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Town considers more stringent permit requirements after Showtime filmed in New Suffolk

The Southold Town Board is discussing changes to filming permits after Showtime shot scenes for its new program “Three Women,” starring Shailene Woodley, in New Suffolk last week. 

Board members said at a town work session on Tuesday that the application had come in only a few days in advance and took up a significant amount of parking in the hamlet, which has an area of only 0.6 square miles. 

“The problem is that their plan was very overwhelming for a small hamlet like New Suffolk,” said Town Supervisor Scott Russell. “They were very good to work with. We raised a lot of concerns and a lot of issues, they ran around trying to mitigate those issues. I think for the most part they did. But what we need in the future is, we really need an application that could have a more thorough review, and set it up similar to the special events — I mean, I personally think we should.”

Town Board member Jill Doherty said she felt the application, because it was so last minute, put the town “up against the wall.” It worked out this time, because Showtime filmed on a rainy day off-season, but the show used “every parking spot in that area.”

“They did not block the road at all, they used the beach parking, so it worked out, but it was also a day where nobody would be down there,” she said. “Say they came in the summer, we would have had issues down there. We wouldn’t have been able to turn that around in two days, like we did this time.”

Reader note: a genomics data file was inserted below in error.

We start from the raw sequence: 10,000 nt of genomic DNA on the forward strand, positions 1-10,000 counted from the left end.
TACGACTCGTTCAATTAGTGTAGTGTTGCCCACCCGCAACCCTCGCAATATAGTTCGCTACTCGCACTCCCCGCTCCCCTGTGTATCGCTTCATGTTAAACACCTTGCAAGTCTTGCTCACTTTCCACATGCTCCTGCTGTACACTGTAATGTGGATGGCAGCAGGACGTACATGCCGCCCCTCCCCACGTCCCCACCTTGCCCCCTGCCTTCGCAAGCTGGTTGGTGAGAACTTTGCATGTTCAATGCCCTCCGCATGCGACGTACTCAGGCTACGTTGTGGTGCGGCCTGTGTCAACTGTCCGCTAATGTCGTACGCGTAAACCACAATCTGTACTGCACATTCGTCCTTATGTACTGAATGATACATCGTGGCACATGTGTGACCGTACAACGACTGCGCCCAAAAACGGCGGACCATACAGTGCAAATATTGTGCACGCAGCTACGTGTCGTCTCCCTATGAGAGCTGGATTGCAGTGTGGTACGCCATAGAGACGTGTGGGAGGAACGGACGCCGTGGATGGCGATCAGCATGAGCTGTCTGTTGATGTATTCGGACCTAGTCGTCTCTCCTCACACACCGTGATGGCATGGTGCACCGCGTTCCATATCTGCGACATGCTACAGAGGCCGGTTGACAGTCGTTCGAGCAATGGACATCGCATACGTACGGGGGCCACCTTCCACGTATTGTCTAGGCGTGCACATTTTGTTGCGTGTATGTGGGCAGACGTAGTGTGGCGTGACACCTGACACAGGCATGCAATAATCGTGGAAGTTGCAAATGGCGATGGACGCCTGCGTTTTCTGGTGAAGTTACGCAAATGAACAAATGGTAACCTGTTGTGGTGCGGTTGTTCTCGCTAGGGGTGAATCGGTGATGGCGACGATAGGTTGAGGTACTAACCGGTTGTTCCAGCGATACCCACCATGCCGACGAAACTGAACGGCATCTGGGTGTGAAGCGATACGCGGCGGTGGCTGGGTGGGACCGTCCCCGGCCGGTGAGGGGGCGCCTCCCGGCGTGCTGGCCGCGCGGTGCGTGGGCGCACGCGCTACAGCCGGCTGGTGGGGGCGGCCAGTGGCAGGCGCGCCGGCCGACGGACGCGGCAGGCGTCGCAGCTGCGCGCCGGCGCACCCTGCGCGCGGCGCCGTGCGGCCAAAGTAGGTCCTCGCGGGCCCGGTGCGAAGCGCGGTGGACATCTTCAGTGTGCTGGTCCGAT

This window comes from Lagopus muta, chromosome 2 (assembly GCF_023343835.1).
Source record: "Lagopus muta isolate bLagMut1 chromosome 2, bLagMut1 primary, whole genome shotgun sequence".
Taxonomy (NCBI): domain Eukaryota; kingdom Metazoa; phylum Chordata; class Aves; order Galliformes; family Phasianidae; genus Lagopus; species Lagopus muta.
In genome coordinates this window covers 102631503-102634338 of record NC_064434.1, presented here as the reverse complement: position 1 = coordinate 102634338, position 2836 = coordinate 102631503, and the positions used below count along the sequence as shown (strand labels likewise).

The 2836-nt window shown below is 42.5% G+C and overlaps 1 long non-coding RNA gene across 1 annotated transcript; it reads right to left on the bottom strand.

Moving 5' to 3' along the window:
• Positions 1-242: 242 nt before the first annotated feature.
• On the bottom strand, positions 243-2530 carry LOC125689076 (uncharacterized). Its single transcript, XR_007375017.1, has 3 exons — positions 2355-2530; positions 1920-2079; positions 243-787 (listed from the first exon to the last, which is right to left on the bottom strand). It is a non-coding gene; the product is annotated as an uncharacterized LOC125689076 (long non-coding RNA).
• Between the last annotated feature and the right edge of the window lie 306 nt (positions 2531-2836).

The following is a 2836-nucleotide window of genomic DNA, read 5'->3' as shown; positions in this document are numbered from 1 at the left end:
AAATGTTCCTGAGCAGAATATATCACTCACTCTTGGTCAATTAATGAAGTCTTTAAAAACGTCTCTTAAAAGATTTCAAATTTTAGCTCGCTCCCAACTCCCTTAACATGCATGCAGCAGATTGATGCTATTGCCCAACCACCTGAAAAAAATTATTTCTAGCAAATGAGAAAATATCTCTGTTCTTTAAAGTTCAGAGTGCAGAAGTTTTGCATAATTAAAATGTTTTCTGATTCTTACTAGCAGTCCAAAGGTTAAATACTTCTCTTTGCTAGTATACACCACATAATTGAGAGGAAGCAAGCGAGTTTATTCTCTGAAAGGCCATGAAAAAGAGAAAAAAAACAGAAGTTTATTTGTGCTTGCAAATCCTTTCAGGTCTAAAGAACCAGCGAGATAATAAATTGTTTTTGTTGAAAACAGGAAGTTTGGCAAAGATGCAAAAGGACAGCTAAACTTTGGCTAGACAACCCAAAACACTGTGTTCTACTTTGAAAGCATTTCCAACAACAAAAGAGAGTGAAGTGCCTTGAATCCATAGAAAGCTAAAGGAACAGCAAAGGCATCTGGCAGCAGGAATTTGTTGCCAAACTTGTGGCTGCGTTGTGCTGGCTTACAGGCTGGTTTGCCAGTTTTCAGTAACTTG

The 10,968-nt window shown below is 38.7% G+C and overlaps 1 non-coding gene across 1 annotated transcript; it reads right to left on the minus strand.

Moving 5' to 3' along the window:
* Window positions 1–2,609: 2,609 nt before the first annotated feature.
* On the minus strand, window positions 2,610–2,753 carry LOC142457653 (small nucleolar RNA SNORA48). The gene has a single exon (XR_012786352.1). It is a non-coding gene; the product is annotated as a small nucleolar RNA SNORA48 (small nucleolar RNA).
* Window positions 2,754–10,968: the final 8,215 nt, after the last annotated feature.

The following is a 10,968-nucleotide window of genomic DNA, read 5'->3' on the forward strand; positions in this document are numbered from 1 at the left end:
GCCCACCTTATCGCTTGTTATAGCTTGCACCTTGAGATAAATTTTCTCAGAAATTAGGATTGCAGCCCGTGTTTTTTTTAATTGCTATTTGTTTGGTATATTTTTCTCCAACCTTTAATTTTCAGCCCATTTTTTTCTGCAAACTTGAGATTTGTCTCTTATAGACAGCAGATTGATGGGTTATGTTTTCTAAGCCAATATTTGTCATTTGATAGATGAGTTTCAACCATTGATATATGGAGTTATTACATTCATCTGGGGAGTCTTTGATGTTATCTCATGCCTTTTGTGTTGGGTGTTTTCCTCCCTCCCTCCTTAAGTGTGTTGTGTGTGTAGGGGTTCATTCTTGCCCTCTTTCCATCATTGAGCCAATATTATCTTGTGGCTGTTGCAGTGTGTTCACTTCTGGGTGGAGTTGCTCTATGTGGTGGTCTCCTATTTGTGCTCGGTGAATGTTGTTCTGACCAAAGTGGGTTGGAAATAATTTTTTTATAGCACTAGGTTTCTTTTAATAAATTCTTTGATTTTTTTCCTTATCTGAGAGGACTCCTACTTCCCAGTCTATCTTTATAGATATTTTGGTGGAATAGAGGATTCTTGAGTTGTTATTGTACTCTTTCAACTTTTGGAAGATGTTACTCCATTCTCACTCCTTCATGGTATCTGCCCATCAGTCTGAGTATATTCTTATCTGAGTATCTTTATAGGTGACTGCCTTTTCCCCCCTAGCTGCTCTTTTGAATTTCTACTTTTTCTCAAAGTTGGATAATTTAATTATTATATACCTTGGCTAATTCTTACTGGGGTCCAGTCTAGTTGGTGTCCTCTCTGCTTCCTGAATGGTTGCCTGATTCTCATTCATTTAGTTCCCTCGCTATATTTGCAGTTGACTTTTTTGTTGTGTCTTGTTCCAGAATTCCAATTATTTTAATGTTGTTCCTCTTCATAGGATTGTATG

Ms. Doherty suggested changing applications to require perhaps two-week or 30-day advance notice. “I don’t know what the right time frame is, but I think in the future, we need more time instead of everybody scrambling two days before,” she added.

Town code currently requires completed applications for a film permit to be submitted at least seven days before the shoot date. The application is subject to review from the police department and town attorney’s office. 

Mr. Russell similarly said film applications should require more advance notice, although he suggested setting different standards based on the size of the project. 

“If all of the filming and all the activities are going to be all on the same site, with no need for road use, road parking or anything, you can make that a 10-day permit, quick turnaround,” he said. “But if … it’s going to be a little bit more expansive, you’re relying on public roads and stuff, you could require it up to 30 days in advance.”

Mr. Russell also said a fire department had contacted him with concerns because “a lot of the roads get used in the summer without them understanding in advance,” and proposed sending future permit applications to a designated point person at relevant fire departments.